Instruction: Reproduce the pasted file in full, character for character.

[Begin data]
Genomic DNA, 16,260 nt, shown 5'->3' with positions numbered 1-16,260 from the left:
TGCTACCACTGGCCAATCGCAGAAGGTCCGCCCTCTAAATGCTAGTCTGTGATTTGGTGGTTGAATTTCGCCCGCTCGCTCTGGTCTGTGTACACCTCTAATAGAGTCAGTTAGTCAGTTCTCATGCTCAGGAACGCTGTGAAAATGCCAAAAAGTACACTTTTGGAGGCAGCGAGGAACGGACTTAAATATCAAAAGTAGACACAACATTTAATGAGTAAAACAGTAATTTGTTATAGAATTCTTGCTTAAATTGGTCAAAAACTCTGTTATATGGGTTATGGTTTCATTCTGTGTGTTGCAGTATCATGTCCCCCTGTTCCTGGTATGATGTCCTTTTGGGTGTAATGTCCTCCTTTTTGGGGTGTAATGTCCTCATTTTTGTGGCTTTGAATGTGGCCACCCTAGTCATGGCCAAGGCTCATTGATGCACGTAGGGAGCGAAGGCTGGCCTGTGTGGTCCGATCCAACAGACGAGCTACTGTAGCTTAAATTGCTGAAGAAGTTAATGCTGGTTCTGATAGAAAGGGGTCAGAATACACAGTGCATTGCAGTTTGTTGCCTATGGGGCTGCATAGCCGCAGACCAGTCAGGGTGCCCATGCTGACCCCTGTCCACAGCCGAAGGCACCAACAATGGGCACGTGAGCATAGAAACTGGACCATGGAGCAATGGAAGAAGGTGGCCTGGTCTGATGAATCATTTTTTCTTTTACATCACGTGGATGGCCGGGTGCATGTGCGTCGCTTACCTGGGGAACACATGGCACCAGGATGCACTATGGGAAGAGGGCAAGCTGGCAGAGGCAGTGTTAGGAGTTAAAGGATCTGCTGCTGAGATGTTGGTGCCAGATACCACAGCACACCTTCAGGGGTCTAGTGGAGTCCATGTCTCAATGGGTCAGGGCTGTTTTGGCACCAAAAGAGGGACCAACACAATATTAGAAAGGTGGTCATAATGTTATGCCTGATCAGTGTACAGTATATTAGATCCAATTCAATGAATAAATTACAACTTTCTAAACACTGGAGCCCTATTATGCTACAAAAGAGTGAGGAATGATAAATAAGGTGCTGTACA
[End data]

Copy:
Genomic DNA, 16,260 nt, shown 5'->3' with positions numbered 1-16,260 from the left:
TGCTACCACTGGCCAATCGCAGAAGGTCCGCCCTCTAAATGCTAGTCTGTGATTTGGTGGTTGAATTTCGCCCGCTCGCTCTGGTCTGTGTACACCTCTAATAGAGTCAGTTAGTCAGTTCTCATGCTCAGGAACGCTGTGAAAATGCCAAAAAGTACACTTTTGGAGGCAGCGAGGAACGGACTTAAATATCAAAAGTAGACACAACATTTAATGAGTAAAACAGTAATTTGTTATAGAATTCTTGCTTAAATTGGTCAAAAACTCTGTTATATGGGTTATGGTTTCATTCTGTGTGTTGCAGTATCATGTCCCCCTGTTCCTGGTATGATGTCCTTTTGGGTGTAATGTCCTCCTTTTTGGGGTGTAATGTCCTCATTTTTGTGGCTTTGAATGTGGCCACCCTAGTCATGGCCAAGGCTCATTGATGCACGTAGGGAGCGAAGGCTGGCCTGTGTGGTCCGATCCAACAGACGAGCTACTGTAGCTTAAATTGCTGAAGAAGTTAATGCTGGTTCTGATAGAAAGGGGTCAGAATACACAGTGCATTGCAGTTTGTTGCCTATGGGGCTGCATAGCCGCAGACCAGTCAGGGTGCCCATGCTGACCCCTGTCCACAGCCGAAGGCACCAACAATGGGCACGTGAGCATAGAAACTGGACCATGGAGCAATGGAAGAAGGTGGCCTGGTCTGATGAATCATTTTTTCTTTTACATCACGTGGATGGCCGGGTGCATGTGCGTCGCTTACCTGGGGAACACATGGCACCAGGATGCACTATGGGAAGAGGGCAAGCTGGCAGAGGCAGTGTTAGGAGTTAAAGGATCTGCTGCTGAGATGTTGGTGCCAGATACCACAGCACACCTTCAGGGGTCTAGTGGAGTCCATGTCTCAATGGGTCAGGGCTGTTTTGGCACCAAAAGAGGGACCAACACAATATTAGAAAGGTGGTCATAATGTTATGCCTGATCAGTGTACAGTATATTAGATCCAATTCAATGAATAAATTACAACTTTCTAAACACTGGAGCCCTATTATGCTACAAAAGAGTGAGGAATGATAAATAAGGTGCTGTACA